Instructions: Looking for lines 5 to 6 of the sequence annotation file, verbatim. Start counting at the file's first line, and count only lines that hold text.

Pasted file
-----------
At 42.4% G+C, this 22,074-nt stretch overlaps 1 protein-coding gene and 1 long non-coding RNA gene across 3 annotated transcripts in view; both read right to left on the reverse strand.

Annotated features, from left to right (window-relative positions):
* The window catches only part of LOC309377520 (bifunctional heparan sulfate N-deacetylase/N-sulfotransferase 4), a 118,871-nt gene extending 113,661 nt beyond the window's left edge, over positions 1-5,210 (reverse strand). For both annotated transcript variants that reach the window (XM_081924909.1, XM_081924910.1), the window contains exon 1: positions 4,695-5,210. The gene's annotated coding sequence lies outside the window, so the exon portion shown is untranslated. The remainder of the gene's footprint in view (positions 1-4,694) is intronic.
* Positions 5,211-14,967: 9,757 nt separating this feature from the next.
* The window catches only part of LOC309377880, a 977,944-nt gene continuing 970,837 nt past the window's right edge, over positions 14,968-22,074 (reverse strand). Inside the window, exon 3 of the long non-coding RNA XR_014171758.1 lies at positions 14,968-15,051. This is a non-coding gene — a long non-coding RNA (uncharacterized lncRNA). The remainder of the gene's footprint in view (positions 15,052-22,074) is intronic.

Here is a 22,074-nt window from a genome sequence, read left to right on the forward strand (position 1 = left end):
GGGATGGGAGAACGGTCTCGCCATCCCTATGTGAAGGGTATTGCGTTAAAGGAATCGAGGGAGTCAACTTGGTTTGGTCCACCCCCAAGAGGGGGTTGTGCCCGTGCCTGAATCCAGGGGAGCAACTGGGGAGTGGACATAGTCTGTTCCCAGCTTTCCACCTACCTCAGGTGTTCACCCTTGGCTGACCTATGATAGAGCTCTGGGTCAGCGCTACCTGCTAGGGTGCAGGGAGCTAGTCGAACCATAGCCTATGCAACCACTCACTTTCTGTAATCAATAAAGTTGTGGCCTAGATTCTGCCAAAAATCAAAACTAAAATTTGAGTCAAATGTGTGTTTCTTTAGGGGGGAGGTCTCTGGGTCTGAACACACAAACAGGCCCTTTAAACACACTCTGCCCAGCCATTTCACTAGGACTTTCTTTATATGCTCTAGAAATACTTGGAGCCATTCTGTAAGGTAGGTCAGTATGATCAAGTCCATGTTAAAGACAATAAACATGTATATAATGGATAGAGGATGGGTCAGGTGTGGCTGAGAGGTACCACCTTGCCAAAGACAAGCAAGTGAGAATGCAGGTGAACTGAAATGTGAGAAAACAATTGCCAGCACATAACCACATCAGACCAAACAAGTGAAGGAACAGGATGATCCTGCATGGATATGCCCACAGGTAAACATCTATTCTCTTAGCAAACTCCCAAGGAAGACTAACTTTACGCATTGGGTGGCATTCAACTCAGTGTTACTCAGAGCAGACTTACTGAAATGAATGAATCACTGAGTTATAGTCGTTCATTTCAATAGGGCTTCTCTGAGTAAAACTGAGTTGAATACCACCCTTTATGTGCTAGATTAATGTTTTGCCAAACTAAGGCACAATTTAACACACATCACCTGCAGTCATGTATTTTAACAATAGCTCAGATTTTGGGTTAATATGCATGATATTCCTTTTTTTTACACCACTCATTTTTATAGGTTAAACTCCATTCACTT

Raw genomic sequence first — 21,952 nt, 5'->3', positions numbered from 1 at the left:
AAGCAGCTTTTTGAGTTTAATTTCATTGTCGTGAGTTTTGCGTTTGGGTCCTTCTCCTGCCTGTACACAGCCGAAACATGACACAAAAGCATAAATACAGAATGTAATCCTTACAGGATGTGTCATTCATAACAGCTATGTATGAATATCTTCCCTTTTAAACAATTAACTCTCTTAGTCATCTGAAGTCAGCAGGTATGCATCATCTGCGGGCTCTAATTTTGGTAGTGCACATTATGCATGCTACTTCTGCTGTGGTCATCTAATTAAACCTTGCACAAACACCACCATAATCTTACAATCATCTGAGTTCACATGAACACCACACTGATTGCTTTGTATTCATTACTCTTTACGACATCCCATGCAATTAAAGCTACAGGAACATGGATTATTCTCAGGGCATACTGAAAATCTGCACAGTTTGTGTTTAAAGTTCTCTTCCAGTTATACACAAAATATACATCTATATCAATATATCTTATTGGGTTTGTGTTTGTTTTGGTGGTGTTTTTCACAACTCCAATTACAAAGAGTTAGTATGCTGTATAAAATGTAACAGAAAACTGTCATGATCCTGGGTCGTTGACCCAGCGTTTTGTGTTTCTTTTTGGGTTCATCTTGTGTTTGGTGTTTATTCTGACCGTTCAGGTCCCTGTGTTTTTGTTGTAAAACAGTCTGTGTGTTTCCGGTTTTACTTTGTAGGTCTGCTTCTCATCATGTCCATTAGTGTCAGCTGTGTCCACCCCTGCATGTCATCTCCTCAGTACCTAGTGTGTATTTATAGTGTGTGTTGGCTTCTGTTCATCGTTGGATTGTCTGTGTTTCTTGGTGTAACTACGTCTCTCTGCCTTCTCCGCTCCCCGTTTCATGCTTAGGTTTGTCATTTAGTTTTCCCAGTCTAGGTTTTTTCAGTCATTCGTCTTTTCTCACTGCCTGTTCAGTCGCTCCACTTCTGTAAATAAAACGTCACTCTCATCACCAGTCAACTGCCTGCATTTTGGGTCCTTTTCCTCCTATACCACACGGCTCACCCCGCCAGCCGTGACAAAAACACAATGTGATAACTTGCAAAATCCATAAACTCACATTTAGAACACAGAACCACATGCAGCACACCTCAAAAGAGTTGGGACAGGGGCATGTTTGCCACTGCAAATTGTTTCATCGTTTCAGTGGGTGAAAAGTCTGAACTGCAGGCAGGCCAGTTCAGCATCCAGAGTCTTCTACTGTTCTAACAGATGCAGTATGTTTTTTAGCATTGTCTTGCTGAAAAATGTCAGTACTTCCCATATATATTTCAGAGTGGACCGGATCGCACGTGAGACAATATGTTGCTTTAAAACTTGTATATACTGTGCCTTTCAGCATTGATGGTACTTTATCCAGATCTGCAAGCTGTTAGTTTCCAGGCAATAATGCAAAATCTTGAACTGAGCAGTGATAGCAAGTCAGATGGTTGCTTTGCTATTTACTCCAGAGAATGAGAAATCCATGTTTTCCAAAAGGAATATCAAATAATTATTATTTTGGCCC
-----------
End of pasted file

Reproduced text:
* The window catches only part of LOC309377880, a 977,944-nt gene continuing 970,837 nt past the window's right edge, over positions 14,968-22,074 (reverse strand). Inside the window, exon 3 of the long non-coding RNA XR_014171758.1 lies at positions 14,968-15,051. This is a non-coding gene — a long non-coding RNA (uncharacterized lncRNA). The remainder of the gene's footprint in view (positions 15,052-22,074) is intronic.

Here is a 22,074-nt window from a genome sequence, read left to right on the forward strand (position 1 = left end):